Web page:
As your puppy gets older, you can teach him to sit, always using a simple one-word command. Tell him to sit while holding a food treat above his head, and possibly placing the palm of your hand behind his rump. You should not have to exert any pressure on his rear to show him what you expect, but this could serve as a final option. This lesson will take a little time, but you will soon succeed, always giving plenty of praise when appropriate. Never shout or get angry when your dog does not achieve your aim, for this will do more harm than good. As a sidebar, if yours is destined to be a show dog, you may decide not to teach the sit command, as in the show ring he will be expected to stand.
When your Maltese puppy is properly vaccinated and can venture into public places, begin by taking him somewhere quiet without too many distractions. Soon you will find his confidence increasing and you can then introduce him to new places with exciting sights, sounds and smells. He must always be on a safe lead that cannot be slipped (quite different from the type used in the show ring). When you have total confidence in one another, you will probably be able to let him off lead. Always keep him in sight and be sure the place you have chosen for free exercise is utterly safe and securely enclosed.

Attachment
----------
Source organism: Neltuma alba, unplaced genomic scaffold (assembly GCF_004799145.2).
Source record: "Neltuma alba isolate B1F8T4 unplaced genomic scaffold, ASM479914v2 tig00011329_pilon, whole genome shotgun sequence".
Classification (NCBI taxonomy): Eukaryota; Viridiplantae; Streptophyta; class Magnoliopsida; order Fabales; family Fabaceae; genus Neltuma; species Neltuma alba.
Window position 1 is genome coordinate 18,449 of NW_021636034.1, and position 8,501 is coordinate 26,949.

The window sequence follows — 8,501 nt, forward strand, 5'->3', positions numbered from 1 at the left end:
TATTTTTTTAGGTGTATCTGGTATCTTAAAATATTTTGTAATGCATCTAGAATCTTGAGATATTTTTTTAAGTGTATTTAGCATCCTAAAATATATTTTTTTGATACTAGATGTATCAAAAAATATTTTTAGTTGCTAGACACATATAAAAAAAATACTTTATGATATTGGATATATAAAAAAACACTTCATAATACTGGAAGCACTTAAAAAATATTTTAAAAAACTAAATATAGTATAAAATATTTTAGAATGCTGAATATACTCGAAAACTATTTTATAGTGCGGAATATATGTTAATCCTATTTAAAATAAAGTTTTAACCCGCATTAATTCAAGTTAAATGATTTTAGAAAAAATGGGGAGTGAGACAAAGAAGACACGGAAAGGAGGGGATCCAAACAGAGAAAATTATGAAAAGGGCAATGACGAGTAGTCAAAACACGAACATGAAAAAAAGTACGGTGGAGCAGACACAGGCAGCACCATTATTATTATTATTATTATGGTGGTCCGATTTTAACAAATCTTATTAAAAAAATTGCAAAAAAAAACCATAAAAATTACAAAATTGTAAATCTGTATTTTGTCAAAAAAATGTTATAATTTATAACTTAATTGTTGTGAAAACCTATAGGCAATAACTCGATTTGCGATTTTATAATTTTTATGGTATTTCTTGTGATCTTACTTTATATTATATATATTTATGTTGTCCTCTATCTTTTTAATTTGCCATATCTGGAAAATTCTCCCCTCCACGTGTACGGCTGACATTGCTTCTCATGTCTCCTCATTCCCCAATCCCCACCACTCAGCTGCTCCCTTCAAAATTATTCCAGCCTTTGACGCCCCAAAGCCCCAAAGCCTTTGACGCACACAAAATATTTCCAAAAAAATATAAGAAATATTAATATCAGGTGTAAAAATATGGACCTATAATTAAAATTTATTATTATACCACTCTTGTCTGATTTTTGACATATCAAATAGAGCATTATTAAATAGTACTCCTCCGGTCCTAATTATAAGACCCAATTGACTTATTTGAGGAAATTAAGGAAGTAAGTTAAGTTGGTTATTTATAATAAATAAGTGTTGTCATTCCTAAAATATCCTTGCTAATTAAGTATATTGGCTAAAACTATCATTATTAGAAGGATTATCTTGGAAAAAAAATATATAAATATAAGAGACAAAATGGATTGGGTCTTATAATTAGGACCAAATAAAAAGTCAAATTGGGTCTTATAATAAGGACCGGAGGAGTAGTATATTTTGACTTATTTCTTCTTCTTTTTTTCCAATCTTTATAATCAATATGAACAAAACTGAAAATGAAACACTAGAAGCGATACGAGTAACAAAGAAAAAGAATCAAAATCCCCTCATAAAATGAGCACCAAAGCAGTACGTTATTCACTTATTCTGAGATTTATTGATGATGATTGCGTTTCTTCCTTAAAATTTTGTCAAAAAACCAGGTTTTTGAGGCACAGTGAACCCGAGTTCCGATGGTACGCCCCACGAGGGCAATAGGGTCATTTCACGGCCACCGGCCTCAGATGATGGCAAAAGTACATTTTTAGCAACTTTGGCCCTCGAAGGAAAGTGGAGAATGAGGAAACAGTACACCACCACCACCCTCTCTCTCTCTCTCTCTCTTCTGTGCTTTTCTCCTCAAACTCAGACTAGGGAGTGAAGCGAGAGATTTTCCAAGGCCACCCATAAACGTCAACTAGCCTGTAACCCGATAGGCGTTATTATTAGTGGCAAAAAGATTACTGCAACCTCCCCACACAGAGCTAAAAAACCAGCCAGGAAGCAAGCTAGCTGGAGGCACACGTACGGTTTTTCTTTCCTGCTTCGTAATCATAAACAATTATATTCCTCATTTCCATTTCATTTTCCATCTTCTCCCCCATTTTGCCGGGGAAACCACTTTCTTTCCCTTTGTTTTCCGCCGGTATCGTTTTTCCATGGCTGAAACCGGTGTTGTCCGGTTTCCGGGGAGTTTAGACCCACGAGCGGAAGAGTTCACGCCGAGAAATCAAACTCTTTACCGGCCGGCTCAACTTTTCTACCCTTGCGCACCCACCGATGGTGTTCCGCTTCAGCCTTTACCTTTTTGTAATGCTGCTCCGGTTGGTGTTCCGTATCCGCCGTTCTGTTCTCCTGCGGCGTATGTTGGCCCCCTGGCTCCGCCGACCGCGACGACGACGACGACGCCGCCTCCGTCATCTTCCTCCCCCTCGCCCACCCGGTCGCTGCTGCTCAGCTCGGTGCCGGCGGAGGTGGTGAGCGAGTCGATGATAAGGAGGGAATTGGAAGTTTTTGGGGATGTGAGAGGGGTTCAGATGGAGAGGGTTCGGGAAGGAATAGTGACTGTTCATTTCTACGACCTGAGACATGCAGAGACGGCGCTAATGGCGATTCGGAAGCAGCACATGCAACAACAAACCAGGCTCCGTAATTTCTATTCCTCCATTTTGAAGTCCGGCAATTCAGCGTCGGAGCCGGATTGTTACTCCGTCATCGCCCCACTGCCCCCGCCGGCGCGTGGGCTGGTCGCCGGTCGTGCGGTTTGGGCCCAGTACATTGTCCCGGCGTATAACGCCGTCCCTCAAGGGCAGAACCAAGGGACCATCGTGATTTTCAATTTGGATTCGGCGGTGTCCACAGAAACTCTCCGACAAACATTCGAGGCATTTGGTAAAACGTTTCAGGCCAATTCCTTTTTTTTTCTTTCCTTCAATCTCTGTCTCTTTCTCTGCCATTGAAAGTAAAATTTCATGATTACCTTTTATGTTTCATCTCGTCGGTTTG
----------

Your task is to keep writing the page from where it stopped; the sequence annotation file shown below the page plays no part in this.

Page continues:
Certainly if you have a show dog, and most likely if you have a pet, you will need to train your puppy to stay in a crate when required. At most dog shows, Toy breeds are housed in crates for at least part of the time while not being actually exhibited in the ring. Crates are useful for traveling and, if used in the home, most dogs seem to look upon them as safe places to go and don’t mind staying in their crates for short periods. You also will appreciate the crates usefulness for house-training.
When you commence crate training, remain within sight of your dog and give him a toy, something safe and constructive to occupy his mind in the crate. To begin, leave him in the crate for very short spells of just a minute or two, then gradually build up the time span. However, never confine a dog to a crate for long periods, for that would be unkind.
Next step: Training Overview
Reprinted from Breeders Best: Maltese © 2004. Permission granted by Kennel Club Books, an imprint of BowTie Press.